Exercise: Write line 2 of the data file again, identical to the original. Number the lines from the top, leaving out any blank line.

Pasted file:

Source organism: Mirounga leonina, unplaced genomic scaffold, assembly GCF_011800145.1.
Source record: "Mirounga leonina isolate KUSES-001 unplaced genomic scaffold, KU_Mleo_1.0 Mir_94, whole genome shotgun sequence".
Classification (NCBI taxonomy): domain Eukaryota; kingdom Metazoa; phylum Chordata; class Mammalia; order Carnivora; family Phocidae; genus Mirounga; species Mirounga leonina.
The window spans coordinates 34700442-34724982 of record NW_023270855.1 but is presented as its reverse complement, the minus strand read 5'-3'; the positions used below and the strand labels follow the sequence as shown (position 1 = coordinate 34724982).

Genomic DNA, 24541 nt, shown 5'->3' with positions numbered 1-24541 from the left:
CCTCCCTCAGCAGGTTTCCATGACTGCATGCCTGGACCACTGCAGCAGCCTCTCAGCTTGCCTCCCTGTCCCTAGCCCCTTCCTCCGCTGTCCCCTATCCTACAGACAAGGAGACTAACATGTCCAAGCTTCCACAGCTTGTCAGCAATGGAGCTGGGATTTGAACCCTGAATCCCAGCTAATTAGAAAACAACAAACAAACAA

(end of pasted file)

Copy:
Source record: "Mirounga leonina isolate KUSES-001 unplaced genomic scaffold, KU_Mleo_1.0 Mir_94, whole genome shotgun sequence".